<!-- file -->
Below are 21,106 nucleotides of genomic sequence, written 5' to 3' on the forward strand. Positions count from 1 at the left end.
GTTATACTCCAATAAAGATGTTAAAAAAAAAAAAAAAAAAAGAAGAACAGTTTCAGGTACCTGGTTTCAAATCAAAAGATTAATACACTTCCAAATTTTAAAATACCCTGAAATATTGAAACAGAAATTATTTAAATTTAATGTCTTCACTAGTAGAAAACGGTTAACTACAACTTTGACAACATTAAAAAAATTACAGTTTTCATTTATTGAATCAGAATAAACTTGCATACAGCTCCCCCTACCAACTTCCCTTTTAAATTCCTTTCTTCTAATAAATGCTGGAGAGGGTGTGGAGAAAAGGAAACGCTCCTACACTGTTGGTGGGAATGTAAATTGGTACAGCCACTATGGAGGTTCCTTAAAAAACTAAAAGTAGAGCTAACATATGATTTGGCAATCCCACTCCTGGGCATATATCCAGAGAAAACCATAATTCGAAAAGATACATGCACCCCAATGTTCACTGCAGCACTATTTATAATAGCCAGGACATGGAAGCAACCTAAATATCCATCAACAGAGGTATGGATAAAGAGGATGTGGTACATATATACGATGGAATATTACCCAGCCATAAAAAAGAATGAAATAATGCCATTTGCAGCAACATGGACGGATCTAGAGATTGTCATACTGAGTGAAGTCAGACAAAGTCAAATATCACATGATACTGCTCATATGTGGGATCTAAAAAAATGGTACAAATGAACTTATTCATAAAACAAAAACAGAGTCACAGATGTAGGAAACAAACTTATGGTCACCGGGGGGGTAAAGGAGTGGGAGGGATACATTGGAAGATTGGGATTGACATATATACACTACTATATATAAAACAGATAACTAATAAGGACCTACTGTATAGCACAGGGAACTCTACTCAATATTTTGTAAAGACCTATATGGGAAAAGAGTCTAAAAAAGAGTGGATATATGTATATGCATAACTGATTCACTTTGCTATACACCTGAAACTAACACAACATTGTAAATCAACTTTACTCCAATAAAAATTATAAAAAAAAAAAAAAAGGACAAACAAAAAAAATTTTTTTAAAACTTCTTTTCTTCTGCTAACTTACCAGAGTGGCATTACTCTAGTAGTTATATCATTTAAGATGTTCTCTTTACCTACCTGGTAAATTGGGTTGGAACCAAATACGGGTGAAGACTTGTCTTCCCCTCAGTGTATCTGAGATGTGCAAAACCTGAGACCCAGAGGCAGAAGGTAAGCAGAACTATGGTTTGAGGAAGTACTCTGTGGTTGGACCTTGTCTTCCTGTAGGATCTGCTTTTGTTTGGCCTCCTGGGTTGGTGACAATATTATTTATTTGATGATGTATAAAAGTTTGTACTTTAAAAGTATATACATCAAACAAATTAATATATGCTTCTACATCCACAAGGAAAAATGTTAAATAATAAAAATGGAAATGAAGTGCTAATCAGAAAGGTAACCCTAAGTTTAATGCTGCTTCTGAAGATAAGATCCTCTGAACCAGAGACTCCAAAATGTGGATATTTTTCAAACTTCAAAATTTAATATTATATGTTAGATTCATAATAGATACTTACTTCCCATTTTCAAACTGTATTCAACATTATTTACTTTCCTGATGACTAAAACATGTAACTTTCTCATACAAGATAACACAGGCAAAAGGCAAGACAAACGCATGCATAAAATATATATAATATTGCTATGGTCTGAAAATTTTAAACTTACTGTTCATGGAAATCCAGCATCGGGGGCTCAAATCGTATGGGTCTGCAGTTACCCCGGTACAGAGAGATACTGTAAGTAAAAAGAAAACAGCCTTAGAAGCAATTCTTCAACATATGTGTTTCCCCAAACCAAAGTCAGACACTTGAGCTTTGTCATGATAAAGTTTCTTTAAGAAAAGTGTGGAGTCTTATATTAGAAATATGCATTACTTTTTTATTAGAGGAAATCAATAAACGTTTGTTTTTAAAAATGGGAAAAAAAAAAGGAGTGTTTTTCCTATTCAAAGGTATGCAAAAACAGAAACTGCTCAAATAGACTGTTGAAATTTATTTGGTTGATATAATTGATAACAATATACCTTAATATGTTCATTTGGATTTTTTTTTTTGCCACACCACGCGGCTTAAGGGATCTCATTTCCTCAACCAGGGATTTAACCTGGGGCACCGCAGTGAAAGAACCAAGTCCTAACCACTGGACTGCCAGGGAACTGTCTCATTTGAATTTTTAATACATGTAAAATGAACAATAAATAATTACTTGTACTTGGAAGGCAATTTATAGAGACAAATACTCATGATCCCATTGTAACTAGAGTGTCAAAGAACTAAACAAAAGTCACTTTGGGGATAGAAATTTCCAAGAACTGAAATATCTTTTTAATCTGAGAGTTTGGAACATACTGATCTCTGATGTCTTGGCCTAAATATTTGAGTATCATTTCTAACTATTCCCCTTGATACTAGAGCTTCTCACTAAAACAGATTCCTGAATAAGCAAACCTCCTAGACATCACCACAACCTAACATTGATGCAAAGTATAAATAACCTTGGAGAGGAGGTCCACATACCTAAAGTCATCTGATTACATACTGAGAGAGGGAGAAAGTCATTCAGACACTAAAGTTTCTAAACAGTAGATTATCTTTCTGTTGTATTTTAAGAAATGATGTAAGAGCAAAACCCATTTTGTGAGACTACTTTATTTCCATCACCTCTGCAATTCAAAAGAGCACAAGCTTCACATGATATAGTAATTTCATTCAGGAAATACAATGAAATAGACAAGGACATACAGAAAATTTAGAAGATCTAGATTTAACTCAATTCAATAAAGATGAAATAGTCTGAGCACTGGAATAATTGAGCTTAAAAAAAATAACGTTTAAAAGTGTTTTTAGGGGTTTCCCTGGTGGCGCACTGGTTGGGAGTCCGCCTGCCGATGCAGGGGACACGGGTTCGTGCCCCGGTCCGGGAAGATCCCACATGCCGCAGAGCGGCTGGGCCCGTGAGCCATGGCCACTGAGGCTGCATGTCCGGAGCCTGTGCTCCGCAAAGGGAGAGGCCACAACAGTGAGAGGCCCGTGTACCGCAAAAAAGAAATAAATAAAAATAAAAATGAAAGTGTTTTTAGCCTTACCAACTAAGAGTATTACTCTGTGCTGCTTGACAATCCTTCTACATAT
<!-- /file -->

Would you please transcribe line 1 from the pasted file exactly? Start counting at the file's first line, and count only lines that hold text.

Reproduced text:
Below are 21,106 nucleotides of genomic sequence, written 5' to 3' on the forward strand. Positions count from 1 at the left end.